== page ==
This will be my final blog post of 2021, as I’ll be taking a break over the festive season. The season of goodwill is very apt for what’s on my mind this week.

Whether it’s media reports of how COVID-19 vaccines were collaboratively developed so rapidly; or the rise of consortia for exchanging pharmaceutical data for the purposes of accelerating drug development; it seems that data exchange is a hot topic and a potential game changer within our industry.

This week, I heard an impromptu address from Instem’s own CEO, Phil Reason, on this topic. Now I wouldn’t normally mention such things in my blog, as that’s all ‘a little bit too corporate’ but there was a real sense of altruism in the idea that we should be providing the technology to allow pharmaceutical organizations to easily exchange data and research to accelerate the development of new treatments. Our role, even our moral responsibility, is to ensure that that technology doesn’t become a barrier to such things and instead we should be striving to provide such capabilities.

As you can imagine, for someone who has dedicated the last 9 years of their career to developing and rolling out the Standard for the Exchange of Nonclinical Data, the topic really resonated with me, and my mind immediately went to thinking about the role of SEND.

I’m not claiming to have any answers here, but I do have lots of questions for the thought leaders within our industry and how they’d address this type of data sharing.

One thing that I’ve often heard thrown at SEND, is that its value is reduced as it only includes the individual raw data, and not the study conclusions. I’ve heard tales of individuals and organizations using SEND custom domains to list the study’s significant findings, but this is not the same as conclusions, and certainly the SEND custom domain structure wouldn’t seem a good mechanism for handling conclusions. So, would we need to supplement the SEND package in some way? What would that look like?

Which data are the most valuable for such altruistic exchanges? I don’t mean the idea that the Lab Results are more useful than Clinical Signs, I’m wondering about the value of nonclinical safety assessment studies, when compared to early discovery data, or later clinical trials. I mean, are these all equally valuable?

I’m also thinking about the time and effort it takes to convert data to SEND. Does that prohibit data from being exchanged, or at least makes it a little unpalatable? I mean, it’s one thing to go to the time and expense to convert a study to SEND for the purposes of a regulatory submission, but it’s another when it is simply to support someone else’s research and potential break through.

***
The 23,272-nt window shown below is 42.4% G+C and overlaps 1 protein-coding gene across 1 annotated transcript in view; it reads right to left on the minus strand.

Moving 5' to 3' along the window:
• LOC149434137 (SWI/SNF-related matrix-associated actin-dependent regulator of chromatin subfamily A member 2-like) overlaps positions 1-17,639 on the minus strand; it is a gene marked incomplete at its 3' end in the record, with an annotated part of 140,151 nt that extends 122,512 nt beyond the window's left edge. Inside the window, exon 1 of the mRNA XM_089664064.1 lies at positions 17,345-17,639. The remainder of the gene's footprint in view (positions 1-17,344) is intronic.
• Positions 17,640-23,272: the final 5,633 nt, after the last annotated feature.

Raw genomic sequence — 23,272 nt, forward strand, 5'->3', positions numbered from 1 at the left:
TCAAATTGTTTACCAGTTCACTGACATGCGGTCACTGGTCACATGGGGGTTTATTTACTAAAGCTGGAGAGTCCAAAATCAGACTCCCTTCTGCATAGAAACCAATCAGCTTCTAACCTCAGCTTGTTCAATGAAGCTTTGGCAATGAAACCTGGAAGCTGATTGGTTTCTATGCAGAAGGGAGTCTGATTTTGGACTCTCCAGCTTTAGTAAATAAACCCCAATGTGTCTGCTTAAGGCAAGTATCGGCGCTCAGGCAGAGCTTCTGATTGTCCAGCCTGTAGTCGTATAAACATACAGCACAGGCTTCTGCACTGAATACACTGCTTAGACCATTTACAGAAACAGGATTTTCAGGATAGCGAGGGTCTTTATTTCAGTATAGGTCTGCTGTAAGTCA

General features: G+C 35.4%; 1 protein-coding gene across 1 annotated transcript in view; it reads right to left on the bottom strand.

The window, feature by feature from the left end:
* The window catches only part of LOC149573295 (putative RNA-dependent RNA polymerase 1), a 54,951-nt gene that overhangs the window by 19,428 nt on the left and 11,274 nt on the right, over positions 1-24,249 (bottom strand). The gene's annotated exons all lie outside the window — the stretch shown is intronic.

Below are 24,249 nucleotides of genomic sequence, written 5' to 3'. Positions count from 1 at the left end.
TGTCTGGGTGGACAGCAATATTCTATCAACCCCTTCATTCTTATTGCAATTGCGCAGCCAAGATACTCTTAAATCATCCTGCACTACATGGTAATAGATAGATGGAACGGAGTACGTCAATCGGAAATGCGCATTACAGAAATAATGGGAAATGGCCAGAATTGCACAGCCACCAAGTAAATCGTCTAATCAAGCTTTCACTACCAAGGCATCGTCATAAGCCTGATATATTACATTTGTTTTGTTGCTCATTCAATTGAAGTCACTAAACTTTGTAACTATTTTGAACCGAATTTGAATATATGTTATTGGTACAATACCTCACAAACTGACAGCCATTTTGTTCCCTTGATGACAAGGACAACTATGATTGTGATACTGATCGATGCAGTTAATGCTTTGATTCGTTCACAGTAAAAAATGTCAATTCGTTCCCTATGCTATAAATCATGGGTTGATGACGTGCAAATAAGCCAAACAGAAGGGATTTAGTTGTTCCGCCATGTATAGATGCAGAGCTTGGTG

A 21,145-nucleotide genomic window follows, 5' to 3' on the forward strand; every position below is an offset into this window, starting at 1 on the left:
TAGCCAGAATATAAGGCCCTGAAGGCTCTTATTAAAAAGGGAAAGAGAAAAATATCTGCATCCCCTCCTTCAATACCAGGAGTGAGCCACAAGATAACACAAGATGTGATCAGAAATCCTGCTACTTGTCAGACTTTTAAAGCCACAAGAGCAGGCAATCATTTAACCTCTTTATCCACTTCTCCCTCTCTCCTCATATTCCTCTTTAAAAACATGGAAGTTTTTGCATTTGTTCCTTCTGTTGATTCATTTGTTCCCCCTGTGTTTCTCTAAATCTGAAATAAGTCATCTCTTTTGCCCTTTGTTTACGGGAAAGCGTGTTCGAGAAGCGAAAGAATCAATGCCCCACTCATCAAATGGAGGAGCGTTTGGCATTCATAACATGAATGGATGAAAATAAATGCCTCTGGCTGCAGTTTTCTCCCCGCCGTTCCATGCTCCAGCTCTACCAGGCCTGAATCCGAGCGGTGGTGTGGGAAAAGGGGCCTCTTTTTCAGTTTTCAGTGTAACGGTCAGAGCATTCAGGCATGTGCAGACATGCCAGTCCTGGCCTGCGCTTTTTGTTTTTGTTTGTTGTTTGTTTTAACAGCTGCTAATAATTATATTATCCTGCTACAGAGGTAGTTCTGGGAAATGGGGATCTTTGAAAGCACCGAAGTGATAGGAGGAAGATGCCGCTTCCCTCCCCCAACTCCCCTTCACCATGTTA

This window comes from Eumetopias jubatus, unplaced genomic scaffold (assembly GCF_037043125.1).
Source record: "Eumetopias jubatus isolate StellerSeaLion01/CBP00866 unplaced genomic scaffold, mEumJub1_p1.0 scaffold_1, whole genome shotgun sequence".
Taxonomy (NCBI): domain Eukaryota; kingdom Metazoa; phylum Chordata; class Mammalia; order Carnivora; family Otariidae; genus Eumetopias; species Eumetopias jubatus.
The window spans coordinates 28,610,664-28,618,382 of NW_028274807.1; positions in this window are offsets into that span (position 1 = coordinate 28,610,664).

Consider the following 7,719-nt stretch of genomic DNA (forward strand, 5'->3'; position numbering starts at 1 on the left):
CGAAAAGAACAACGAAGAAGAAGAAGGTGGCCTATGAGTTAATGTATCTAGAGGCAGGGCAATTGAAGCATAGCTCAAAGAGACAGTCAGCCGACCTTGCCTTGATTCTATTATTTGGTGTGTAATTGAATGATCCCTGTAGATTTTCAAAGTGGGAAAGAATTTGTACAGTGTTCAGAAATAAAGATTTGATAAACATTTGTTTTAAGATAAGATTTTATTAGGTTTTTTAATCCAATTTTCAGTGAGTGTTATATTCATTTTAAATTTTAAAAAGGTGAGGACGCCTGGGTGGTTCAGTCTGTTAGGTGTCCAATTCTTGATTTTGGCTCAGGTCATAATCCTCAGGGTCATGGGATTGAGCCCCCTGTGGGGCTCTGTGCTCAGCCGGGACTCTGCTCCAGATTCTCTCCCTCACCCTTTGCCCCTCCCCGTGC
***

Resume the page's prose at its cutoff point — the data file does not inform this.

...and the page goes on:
There are many other questions and topics buzzing around my head when thinking about the practicalities of such data exchange, but I’m inspired by the possibilities of finding new treatments and getting them to patients far more rapidly.

Festive greetings and I’ll see you again in the new year.

‘Till next time

Marc

The relative speed of SEND development

As we approach the holiday season and the eventual end of another year, I’m again thinking of how fast this year has passed. Also remembering childhood times when Christmas seemed to take forever to arrive. Now it seems I barely catch my breath and another year flies by. So yes, time is most definitely relative. As I look out of the window at the first dusting of snow, it seems truer than ever that the rate at which time passes, very much depends on your frame of reference.

The same is true of the world of SEND. I often hear the idea that SEND is moving too quickly. We barely get time to implement one change when another arrives. We are still adopting one standard when another is being forced on us. I mean, I know various organizations are still battling with the tighter control of the Microscopic Findings introduced in SEND 3.1, yet we already have SEND 3.1.1 published and now CDISC are talking about the SEND 3.2 with a whole raft of new domains and concepts to adopt.

I hear that point of view and while I have some sympathy for it, for me, SEND seems to move at an almost glacial pace. Take SEND 3.1.1 as an obvious example. This minor update addresses a crucial issue found with the Pharmacokinetics (PC) domain in SEND 3.0. Back in 2017 a small, expert team assembled to address this. Very quickly the solution was defined, yet it took until 2021 just to be published and still is not referenced on the Data Standards Catalogue.

In another example, as I’ve discussed here before, I joined CDISC back in 2012 to help work on the SEND standard for Reproductive Toxicology. It will be 11 years later before it finally becomes required in 2023.